With respect to present day militaries, no, there is no space to introduce dinosaurs, or any other animal. There are a couple of very small security roles in which an animal still makes sense, but most of these are predicated on the animal in question being expendable or otherwise being treated as sub-human. Incorporation into the military has many problems.
Feed & Care - Feeding troops in the field is hard, feeding animals is usually harder. Herbivorous animals usually depend on eating large volumes of food, requiring significant supply volume of their own and thereby decreasing the support they provide to their troops. Carnivorous animals require fare better, but on a pound for pound basis, machines consuming fuel will require less supply volume for superior performance. Also, animals that are injured in any way will require highly specialized care, whereas purpose-built machines can have parts replaced by just about anyone in the field.
Size - Large dinos will share all the disadvantages of oversize mecha, without any of the advantages. Animals instead of tanks just isn't a thing.
Combat roles - The one thing that really keeps human beings useful with respect to warfare is their judgement, and ability to apply previous experience to a brand-new situation. Machines are very good at deterministic behaviour and rapid response, but are not good at contextual decisions or interpreting subtle clues of human behaviour. Animal behaviour exemplifies the worst of both these worlds, and animals are therefore really only suitable for very simple combat tasks, such as sentry duty. Uplifting them to "human" intelligence won't help much; as human beings, we're unlikely to trust what would essentially be an alien slave species with it's own motivations.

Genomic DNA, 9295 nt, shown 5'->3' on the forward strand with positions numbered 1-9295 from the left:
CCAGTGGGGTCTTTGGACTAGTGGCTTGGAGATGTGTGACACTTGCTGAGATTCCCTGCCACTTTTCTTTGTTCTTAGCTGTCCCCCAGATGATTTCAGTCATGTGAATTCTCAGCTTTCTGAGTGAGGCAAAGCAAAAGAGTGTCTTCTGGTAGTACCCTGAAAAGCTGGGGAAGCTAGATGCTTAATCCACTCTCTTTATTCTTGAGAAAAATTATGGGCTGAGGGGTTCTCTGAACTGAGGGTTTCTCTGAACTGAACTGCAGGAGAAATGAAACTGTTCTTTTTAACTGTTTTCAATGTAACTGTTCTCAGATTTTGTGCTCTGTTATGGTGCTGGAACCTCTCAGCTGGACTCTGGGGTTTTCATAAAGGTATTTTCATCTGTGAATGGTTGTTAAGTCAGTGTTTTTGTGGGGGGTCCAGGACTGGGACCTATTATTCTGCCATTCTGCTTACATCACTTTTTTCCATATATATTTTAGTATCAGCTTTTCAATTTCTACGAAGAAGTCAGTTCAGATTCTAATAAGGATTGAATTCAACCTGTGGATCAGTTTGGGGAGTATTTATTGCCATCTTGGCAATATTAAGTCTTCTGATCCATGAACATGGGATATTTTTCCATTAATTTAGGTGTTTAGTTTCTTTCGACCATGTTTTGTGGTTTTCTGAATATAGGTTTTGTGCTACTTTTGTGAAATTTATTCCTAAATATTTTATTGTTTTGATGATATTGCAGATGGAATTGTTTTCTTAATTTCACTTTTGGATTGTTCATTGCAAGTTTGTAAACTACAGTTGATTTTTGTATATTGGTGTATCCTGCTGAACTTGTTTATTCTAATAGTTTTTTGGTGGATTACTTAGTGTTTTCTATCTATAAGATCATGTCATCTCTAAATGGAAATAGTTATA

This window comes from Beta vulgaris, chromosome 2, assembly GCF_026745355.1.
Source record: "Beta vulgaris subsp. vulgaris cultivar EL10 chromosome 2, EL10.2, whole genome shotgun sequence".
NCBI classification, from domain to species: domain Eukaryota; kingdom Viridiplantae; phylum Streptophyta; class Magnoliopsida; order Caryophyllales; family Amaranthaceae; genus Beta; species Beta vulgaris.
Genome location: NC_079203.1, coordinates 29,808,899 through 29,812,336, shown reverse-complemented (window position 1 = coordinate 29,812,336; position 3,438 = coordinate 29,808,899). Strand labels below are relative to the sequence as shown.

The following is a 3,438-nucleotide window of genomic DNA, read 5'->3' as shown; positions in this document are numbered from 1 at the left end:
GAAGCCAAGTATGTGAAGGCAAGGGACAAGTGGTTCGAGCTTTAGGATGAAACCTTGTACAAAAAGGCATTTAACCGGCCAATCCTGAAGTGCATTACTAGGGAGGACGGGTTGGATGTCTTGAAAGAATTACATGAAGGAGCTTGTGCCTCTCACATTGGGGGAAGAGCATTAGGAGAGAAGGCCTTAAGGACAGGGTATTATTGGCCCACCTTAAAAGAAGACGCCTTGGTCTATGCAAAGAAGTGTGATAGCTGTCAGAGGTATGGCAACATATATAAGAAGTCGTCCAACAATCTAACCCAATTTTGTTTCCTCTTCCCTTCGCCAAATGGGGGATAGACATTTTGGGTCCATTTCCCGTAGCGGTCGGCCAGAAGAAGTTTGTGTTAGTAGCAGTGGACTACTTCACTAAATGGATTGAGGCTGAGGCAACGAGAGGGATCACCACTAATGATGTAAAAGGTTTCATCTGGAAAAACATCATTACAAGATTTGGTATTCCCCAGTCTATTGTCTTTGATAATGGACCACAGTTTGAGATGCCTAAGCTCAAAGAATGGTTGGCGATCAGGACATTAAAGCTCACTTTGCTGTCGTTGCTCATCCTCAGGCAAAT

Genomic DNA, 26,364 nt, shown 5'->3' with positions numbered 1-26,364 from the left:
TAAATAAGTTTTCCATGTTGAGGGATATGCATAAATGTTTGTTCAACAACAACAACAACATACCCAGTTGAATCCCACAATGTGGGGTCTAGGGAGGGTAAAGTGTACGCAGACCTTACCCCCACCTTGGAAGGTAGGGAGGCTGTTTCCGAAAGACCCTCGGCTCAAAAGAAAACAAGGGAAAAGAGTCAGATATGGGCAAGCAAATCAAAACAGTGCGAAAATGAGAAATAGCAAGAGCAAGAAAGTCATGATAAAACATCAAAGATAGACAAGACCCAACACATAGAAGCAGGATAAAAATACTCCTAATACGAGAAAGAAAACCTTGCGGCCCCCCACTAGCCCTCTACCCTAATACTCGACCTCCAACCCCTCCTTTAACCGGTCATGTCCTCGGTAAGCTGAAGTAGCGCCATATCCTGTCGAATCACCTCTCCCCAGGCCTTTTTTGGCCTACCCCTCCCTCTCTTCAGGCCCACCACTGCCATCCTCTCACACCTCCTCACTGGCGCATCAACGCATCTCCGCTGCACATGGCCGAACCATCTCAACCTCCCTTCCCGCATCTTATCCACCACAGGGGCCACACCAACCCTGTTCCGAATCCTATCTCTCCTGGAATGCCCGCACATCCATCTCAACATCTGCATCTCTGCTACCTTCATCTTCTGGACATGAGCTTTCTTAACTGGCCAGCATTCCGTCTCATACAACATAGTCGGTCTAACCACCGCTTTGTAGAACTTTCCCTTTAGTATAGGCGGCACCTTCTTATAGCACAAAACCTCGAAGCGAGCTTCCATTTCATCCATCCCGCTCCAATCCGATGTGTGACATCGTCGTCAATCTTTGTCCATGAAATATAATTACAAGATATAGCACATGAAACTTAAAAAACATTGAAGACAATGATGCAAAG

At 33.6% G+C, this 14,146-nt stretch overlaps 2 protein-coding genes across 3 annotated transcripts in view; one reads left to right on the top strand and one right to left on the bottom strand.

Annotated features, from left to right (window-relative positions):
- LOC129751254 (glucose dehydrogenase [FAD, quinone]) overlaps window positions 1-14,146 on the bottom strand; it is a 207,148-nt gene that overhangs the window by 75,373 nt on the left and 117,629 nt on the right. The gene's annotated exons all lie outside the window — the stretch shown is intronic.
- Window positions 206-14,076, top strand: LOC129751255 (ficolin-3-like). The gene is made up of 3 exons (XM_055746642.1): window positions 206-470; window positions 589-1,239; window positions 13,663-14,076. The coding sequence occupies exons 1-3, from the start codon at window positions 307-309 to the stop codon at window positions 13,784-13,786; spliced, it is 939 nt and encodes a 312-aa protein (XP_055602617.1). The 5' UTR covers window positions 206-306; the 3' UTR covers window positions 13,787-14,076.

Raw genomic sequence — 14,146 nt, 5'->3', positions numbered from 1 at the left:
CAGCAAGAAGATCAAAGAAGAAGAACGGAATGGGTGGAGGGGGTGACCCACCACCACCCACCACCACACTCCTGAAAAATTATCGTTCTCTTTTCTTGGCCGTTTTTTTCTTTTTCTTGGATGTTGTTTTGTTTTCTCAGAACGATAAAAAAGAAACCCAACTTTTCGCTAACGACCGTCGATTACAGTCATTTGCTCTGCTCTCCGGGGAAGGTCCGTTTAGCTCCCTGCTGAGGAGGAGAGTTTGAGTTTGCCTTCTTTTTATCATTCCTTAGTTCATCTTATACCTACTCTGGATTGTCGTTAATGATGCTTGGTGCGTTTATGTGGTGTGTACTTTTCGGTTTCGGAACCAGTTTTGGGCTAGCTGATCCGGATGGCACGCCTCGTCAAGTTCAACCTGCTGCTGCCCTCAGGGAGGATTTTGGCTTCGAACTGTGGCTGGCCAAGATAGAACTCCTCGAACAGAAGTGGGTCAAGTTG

Non-combat roles - For any kind of support role, operational environments tend to fall into either "front-line" or "rear-echelon" positions. Rear-echelon roles in operations tend to require certain kinds of favourable deployment anyways, so an animal won't have an opportunity to outperform a machine in some kind of corner case (like "rough terrain"). Front-line support units are things that most every military planner wishes didn't exist; Modern militaries usually either distribute such support roles amongst the combat arms folks. Having a non-combat unit on your front line is a liability. From a technological standpoint, we're largely at a place where if a soldier can't carry it, it may not belong on the battlefield.
All of this is predicated on the introduction of these creatures to present-day militaries. The effort spent creating and/or uplifting them, especially the genetic modification technologies, would be better spent on engineering better soldiers. Whole new support systems would have to be introduced to cope with such a creature.
If an army already had such creatures, there might still be corner cases where dinos were useful, in much the same way that we still have the occasional use for horses, mules, dogs, etc. Under these circumstances, tradition would even keep these animals employed long after they became a liability to their hosting force. In this respect, you might want have your narrative include the appropriate tech well ahead of its time, but only in a limited way (eg. the military has had dinos since 1928, but Dr. Bob died and nobody could figure out how to replicate his experiments until now).